Here's a quick interview with Andi Buchanan on the task of putting together this collection:
mamazine.com: You have a daughter and a son. How did the experiences of having a girl and then a boy inspire this book and your upcoming anthology, It's a Girl?
Andi: It was really being pregnant with a boy that made me start thinking about the idea. I was initially apprehensive about having a son—I grew up with sisters and hoped my second baby would also be a girl, so that my daughter could experience sisterhood—but it seemed like everyone else around me was positively thrilled to hear the news that I was having a boy. In fact, they all seemed way more excited about it than I expected. Really excited. Disproportionally excited. I had so many people say things to me like, "Well, your husband must be proud!" or "Now that you have one of each, you can stop trying!" or—and this was the weirdest thing—"Now you have a rich man's family!" Quite frankly, it freaked me out, this unabashed boy preference. Would my husband not be proud if we were having a girl? If this one wasn't a boy, would I really be expected to keep "trying" until I came up with a winner? Would my family not be "rich" (whatever that meant!) if we had another girl? Were boys literally worth more than girls? I felt like I was in a time warp, hearing this sort of stuff, and it made me think about my own reasons for wishing for a girl, and my reluctance to join in the "it's a boy!" parade.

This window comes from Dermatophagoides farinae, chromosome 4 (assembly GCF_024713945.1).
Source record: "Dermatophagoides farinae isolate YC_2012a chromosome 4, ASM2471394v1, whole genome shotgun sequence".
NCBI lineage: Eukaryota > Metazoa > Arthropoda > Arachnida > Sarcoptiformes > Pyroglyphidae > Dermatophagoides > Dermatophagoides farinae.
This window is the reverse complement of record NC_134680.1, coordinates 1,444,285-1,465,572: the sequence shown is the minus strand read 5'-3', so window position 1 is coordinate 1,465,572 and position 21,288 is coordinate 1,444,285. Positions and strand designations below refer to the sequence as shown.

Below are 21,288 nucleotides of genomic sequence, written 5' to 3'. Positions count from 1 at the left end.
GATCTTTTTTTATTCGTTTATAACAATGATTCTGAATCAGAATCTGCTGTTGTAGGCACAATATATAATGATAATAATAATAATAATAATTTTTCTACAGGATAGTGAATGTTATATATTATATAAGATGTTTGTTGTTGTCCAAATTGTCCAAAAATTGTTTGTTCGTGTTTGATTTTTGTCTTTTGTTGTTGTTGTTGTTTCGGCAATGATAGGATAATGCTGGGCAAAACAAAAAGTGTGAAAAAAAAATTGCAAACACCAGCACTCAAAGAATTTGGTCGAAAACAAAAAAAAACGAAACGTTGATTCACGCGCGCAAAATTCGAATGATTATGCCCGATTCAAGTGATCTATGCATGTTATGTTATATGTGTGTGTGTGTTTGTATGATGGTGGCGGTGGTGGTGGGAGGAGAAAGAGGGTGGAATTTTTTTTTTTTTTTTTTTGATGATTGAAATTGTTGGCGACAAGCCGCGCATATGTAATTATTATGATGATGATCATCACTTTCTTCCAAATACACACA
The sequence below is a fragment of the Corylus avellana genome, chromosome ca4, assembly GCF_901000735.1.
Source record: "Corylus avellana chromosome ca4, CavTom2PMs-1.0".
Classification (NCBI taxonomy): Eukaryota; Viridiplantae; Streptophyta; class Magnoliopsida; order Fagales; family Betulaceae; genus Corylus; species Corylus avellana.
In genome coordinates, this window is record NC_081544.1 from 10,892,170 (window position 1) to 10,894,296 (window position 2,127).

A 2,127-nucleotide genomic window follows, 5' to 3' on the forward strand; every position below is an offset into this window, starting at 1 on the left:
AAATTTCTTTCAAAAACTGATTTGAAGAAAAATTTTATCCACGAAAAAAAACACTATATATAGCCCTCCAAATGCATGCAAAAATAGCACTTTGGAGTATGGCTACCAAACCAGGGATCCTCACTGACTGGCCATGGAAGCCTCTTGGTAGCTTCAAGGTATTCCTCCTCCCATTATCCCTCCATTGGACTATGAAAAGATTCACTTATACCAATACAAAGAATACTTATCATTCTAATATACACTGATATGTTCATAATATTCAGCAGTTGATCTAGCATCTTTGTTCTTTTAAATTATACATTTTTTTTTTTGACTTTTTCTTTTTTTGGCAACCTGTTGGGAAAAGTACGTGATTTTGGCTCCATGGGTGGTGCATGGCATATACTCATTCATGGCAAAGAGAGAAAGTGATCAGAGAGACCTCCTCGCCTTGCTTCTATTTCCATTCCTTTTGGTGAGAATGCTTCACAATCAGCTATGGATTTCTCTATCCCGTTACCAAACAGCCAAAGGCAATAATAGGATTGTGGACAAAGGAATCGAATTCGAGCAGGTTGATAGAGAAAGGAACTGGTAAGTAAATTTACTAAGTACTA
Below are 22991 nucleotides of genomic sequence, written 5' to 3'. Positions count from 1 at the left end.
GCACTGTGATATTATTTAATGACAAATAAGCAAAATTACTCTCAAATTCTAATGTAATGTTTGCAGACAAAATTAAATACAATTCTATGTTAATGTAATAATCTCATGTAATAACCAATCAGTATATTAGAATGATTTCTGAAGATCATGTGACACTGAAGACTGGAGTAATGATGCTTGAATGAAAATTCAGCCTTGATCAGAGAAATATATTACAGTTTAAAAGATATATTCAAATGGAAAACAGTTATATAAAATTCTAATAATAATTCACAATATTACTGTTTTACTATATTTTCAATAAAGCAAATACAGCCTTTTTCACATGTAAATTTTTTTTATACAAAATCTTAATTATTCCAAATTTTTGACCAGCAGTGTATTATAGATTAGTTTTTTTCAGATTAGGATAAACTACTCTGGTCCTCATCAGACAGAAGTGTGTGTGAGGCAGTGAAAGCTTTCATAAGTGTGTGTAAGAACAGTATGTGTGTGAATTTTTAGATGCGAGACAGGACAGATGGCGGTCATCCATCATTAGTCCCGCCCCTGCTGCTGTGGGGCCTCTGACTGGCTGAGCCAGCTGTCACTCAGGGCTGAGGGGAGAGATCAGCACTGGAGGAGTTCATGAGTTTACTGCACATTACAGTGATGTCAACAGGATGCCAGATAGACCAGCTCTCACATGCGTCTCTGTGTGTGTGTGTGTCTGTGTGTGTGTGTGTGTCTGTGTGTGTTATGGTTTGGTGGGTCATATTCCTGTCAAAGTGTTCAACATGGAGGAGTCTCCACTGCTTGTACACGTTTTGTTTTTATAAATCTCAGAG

mamazine.com: What themes about raising boys appeared in the essays your contributors submitted?
Andi: By far the most popular topic was what I came to call "prenatal gender apprehension." I received so many stories about women who were reluctant mothers of sons, who had always envisioned themselves raising girls, and it was great to read them. The only trouble with this was that this kind of story has pretty much one arc: woman gets pregnant, woman is thrown for a loop by the news she's having a boy, woman has a son and discovers nothing is as strange or awful as she feared, woman realizes a baby is a baby, girl or boy, The End. Which, of course, is how you want it to work out. But for an essay collection, you don't want to have five pieces in a row of the same story. The first section of the book is, in fact, about learning to embrace the other-ness of boys, and stories of women who thought they wouldn't know what to do with a son but found themselves loving it anyway. But I tried to choose essays that were varied enough and didn't overlap too much to avoid repetition of. In that section, there are three pieces with different takes on the "prenatal gender apprehension" narrative; two pieces on mothers dealing, in different ways, with boys who are "guys"; a piece about the surprise and tenderness of a son's love; a piece about how having a son healed something from a mother's past; and one about a family's "curse" against boys that turns out to be a blessing.